Real-time map of London Underground trains

At last. You may remember an earlier post, from the days when this blog was young, about a real-time map showing Swiss railway trains. You might even remember that mashup actually used timetable information rather than real data, but that in Switzerland there’s not much difference.

This London one actually uses live data from the TfL API, which is much more cool on several levels – especially since in London using the timetable as a substitute for real data wouldn’t be very good. It is really great that TfL seems to have gone so far in making its data available to developers – exactly as we called for in our report a couple of years ago.

I was about to be my usual snide self and point out that it wouldn’t be possible to use the map when you are actually on the underground, but these days quite a few stations have WiFi, so this is really starting to come together. Two cheers for TFL, and three for the app developers!

And an extra cheer for David Bradshaw, for telling me about this via Facebook.

TomTom reselling historical speed data to Dutch police


Now personally I think this is wonderful. Speeding is a good example of transport behaviour that is not sustainable. Making people driver slower is a good thing. They use less fuel, they cause fewer accidents, and if their journey takes a bit longer, well then it might reduce their appetite for unnecessary journeys.

That said, part of TomTom’s core proposition is that it makes driving nicer, and it must surely sell more kit and services to people who like things to do with driving and cars – rather than those who view cars and driving as a regrettable necessity.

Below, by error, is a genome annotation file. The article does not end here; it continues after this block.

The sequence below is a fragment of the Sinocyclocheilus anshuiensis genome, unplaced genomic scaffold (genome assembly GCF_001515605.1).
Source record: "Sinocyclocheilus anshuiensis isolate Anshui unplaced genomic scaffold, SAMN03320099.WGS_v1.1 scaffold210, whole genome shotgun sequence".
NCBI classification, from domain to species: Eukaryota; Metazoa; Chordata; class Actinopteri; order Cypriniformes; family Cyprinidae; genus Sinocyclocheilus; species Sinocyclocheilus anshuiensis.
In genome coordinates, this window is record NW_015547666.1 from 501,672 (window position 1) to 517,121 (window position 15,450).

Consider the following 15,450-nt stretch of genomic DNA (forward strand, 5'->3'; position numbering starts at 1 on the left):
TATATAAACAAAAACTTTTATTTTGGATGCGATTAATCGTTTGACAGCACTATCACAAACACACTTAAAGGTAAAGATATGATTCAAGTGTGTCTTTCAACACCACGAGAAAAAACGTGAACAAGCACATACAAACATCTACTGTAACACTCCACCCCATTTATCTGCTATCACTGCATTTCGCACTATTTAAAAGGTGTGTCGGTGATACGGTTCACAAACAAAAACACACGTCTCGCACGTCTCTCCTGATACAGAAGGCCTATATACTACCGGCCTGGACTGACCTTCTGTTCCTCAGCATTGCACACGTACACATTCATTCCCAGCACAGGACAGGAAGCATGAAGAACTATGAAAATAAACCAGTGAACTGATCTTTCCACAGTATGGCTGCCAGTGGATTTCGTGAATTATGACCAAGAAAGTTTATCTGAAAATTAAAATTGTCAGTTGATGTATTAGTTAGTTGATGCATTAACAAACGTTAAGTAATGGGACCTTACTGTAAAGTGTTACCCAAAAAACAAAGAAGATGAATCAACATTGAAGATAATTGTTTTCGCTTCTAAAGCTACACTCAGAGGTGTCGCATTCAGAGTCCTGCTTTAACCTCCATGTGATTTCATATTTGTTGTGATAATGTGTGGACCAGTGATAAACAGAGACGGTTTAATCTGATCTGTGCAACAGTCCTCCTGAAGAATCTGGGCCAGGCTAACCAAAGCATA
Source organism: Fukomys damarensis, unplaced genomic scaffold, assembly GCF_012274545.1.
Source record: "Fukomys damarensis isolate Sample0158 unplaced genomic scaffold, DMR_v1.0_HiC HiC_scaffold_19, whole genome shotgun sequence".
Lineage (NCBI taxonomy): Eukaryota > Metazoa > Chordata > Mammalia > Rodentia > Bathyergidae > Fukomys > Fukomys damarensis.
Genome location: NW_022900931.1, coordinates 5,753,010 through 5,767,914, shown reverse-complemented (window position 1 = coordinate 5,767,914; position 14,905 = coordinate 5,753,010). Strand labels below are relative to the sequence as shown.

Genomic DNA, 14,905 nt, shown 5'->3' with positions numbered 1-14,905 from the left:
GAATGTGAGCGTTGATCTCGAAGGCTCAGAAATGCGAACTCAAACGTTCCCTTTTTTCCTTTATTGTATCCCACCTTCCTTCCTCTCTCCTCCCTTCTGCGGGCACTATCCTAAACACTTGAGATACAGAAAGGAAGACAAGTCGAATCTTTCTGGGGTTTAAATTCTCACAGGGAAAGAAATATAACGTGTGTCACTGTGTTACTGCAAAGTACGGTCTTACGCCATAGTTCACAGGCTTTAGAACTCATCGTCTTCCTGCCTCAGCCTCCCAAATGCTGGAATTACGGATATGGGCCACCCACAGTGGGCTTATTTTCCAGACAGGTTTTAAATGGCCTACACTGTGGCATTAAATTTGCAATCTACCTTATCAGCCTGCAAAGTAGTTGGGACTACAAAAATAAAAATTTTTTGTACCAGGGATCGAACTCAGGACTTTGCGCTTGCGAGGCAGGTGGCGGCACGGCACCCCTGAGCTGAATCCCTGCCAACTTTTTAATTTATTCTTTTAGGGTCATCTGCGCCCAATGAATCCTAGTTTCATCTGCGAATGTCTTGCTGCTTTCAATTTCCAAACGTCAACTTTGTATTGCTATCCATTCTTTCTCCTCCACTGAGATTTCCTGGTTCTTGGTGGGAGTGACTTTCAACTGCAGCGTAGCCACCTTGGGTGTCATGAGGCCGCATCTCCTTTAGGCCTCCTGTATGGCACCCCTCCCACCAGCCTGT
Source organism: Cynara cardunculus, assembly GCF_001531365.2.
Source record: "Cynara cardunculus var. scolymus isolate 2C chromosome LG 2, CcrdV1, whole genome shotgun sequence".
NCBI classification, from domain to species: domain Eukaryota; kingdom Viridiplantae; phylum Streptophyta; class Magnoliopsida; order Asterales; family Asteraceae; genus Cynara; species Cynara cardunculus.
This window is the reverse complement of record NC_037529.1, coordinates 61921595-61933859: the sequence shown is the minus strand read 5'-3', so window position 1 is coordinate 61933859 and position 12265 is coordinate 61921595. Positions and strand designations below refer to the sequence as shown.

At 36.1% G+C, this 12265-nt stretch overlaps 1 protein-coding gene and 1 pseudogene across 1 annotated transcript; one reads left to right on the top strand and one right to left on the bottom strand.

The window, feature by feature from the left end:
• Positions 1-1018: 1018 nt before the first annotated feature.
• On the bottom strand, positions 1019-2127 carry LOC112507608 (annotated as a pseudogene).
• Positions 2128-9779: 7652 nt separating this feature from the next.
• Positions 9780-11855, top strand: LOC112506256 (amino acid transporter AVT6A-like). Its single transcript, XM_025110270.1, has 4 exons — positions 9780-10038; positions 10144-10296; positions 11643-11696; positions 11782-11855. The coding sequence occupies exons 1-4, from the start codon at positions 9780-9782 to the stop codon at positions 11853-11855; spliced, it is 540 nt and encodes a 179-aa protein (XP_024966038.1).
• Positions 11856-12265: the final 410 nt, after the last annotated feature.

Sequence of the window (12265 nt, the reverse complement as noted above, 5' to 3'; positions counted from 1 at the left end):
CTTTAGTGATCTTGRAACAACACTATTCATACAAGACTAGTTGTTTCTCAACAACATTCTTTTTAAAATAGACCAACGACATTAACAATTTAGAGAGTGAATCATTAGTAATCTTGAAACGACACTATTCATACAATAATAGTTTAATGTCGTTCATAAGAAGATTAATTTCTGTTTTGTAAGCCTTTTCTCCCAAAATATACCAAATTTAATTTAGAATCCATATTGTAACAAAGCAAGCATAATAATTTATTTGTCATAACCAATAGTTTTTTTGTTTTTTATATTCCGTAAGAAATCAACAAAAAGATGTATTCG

So it’s at least possible that this story is going to be the sort of thing that will provoke a backlash from Clarksons or their Dutch equivalent (unless the Dutch are so wonderful that there just is no equivalent). If TomTom has thought about that and decided to go ahead anyway, hats off to it. If not, well then it might have a nasty shock coming.

The UK government frees a bit more public transport data

The National Public Transport Data Repository, to be precise, as described here, in this rather extensive article in The Guardian. In fact, my favourite newspaper doesn’t just write about the release, but also heads a crowd-sourcing/crowd-crunching exercise to do something useful with data. Still a long way from things like Swisstrains, which uses timetable data to provide a map of pseudo-realtime train movements, but knowing where the bus stops are is a start (and using British timetable information to simulate real-time information would be a bad idea – you have to be Swiss for that sort of thing).

Transport information breaks free!

In the Smarter Moves report, we called for transport operators to make their data available to application developers. Well, it seems to be happening…according to online newsletter Transport Xtra, “Bus timetable information has been made available for smartphone app developers for the first time in the UK.
The Greater Manchester Passenger Transport Executive has made available full bus timetable data broken down for every stop. This follows Transport for London’s lifting of restrictions on the commercial reuse of their data in June.
An LTT-sponsored Travel 2020 event will provide the first national industry forum to discuss the harnessing of open source data, with Google and TTR leading the debate.”

I would put a link into the Transport Xtra site, but the article is behind a pay wall. For more detail on the TFL announcement, see here.